So, did the British invent thuggees?
I suppose that really depends on what you mean by “invent.” Certainly there were highway bandits in India before the British. Many of these used the Thuggee trademark method of strangulation. It is even very likely that these murderers practiced some rituals in connection with their activities. All these are confirmed by Kim Wagner’s carefully researched paper on the subject, which stands out in its careful exploration of pre-Sleeman sources. He argues that while after 1830 the British very likely compelled or encouraged prisoners to adopt their own narrative to a pre-defined script, the earlier sources did not.
But what did Wagner find? For one thing, he found absolutely no evidence that thuggees were part of a wide-spread cult engaging in Kali-worship. As he says, even ordinary criminals,
who were never assumed to be motivated by religious fervor, would also hold a ceremony or puja after a successful robbery and make votive offerings to a deity. Yet nobody would suggest that they were religious fanatics who robbed and plundered as a means of worship to the Goddess.
He points out that the confessions never mentioned Kali (although Sleeman did in his notes). Wagner attributes the focus on Kali to later Orientalists who had a very limited grasp of Hindu goddess-worship. He even suggests that some informants emphasized the religious aspects of their crimes in the face of the “extreme interest in the subject exhibited by the British” as well as the desire to be absolved of responsibility for their purported actions.
Even the supposed signature methods of the thuggees turns out, upon further examination, to be quite varied, often involving swords or poison rather than just strangulation. Moreover, when we explore the political economic context, rather than an ancient ritual cult stretching back centuries, we find thuggees emerging in the context of regional power struggles, often being supported by local landlords.
Wagner wants to reclaim thuggees from the dustbin of history, arguing that “travellers were strangled and plundered by bands of robbers in early 19th century India if not earlier.” And while he makes some important correctives to the revisionist accounts, I think he misses the point being made by Roy and others. They are not claiming that the British actions were completely divorced from local realities. They are arguing that the British conception of these local practices tell us more about the fears and interests of the colonial rulers than they do about the local reality. Wagner has told us something valuable about that local reality, but not about how and why that reality came to be what it was under Sleeman.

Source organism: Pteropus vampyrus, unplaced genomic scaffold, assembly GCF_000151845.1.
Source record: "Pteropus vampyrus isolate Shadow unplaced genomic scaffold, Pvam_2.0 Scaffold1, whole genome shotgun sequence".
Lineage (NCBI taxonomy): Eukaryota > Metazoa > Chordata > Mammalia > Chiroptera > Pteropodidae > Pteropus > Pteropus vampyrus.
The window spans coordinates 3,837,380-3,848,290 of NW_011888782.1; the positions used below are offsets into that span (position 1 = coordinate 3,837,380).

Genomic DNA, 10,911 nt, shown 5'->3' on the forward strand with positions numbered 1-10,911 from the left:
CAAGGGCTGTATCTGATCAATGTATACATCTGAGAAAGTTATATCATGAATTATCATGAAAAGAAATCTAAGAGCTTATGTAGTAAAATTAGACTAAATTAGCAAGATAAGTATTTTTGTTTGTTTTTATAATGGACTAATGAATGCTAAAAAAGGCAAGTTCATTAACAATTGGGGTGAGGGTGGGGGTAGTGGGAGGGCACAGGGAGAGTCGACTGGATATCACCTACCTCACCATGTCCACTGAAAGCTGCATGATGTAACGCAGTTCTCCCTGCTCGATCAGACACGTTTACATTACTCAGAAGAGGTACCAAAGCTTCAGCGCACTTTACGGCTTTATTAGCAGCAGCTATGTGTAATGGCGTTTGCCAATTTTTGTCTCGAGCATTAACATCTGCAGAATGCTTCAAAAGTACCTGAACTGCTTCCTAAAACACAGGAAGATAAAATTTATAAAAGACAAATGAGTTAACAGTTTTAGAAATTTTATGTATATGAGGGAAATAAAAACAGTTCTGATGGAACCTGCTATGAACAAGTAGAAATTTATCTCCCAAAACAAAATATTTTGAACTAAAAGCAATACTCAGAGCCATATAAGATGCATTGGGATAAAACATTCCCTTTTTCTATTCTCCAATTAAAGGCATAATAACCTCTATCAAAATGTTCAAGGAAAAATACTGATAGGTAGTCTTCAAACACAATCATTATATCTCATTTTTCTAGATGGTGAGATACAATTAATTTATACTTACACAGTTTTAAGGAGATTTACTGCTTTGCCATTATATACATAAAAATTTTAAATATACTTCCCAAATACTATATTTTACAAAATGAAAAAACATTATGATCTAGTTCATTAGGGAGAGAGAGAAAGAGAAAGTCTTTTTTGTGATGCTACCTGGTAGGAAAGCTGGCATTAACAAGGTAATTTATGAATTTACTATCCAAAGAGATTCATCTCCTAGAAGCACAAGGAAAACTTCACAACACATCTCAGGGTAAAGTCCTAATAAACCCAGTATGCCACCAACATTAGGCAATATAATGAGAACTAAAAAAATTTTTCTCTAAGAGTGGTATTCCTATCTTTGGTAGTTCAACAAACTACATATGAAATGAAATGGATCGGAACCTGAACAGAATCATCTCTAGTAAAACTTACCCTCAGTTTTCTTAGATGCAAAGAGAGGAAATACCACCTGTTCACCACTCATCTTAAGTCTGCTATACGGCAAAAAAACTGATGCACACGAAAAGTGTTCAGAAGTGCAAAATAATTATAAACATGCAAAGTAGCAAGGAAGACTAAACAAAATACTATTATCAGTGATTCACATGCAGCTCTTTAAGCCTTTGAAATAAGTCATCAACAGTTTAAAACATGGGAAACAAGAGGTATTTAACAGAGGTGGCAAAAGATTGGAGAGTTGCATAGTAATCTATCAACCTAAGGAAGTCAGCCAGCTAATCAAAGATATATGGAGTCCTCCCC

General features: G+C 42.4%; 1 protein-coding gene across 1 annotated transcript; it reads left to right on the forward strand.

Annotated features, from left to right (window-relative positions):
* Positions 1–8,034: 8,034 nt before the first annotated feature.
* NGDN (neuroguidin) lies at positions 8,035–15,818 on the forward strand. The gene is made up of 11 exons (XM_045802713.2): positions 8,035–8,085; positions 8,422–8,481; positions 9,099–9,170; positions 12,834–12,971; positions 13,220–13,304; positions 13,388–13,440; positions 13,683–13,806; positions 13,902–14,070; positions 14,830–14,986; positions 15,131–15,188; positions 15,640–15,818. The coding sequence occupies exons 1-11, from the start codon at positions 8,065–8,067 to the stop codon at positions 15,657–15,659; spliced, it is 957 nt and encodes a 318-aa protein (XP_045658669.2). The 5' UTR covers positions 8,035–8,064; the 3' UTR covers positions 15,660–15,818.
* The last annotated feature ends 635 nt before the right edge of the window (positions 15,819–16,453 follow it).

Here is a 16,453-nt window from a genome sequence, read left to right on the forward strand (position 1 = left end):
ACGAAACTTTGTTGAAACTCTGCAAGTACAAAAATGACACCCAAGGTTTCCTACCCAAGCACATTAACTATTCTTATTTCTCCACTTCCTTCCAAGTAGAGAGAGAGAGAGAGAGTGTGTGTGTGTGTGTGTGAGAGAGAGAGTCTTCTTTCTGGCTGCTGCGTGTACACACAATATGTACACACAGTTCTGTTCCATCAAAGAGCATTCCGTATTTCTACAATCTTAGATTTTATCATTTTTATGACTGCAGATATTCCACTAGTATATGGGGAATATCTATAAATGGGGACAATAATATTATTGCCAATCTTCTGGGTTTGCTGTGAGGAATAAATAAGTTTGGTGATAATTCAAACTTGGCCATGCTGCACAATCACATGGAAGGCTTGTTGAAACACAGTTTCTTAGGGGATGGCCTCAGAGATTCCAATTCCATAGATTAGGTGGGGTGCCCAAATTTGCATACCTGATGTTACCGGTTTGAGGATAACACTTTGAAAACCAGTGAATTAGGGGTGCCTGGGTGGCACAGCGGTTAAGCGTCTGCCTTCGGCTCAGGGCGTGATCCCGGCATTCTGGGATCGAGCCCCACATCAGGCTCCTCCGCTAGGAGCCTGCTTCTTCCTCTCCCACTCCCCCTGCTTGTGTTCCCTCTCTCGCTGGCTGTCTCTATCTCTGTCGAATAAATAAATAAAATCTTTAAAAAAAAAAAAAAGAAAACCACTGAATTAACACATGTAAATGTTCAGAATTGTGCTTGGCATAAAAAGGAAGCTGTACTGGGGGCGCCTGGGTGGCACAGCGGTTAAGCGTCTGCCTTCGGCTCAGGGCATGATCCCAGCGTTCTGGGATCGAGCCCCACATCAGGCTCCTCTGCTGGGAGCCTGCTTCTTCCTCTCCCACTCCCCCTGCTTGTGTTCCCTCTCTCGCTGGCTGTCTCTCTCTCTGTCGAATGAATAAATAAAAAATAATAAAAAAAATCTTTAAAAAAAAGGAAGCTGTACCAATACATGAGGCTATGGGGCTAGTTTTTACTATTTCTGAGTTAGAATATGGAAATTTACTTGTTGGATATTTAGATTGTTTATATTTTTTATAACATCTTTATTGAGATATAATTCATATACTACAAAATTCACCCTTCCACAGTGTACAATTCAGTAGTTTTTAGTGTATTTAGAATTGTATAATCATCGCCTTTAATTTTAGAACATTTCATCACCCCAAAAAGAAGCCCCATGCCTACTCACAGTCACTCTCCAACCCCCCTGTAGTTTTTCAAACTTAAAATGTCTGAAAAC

I see an analogous situation over the use of the term “‘al-Qaida’ fighters” to refer to the enemy in Iraq. Sure, there is a group in Iraq which calls itself al-Qaida, but if we want to understand how that term is being used we have to understand the dominant narratives surrounding the War on Terror. And, indeed, part of that narrative is framed by movies like The Deceivers and Indiana Jones and the Temple of Doom, both of which draw on Sleeman in their depiction of thuggees. Indeed, it may not be a coincidence that Mike Dash’s 2005 book became a best seller.
Related: Colonial Ethnography
UPDATE: Seems that Kim Wagner has a new book out on the topic: Thuggee: Banditry and the British in Early Nineteenth-Century India
UPDATE: I wrote this post primarily as a preparation for challenging the Wikipedia page on the subject, and was overly harsh on Mike Dash because I hold his book responsible for that page, even though he specifically distances himself from the myth of the Thuggee in several places. Mike Dash left some comments on my Wikipedia talk page, and I feel it is worth reprinting them here and addressing them: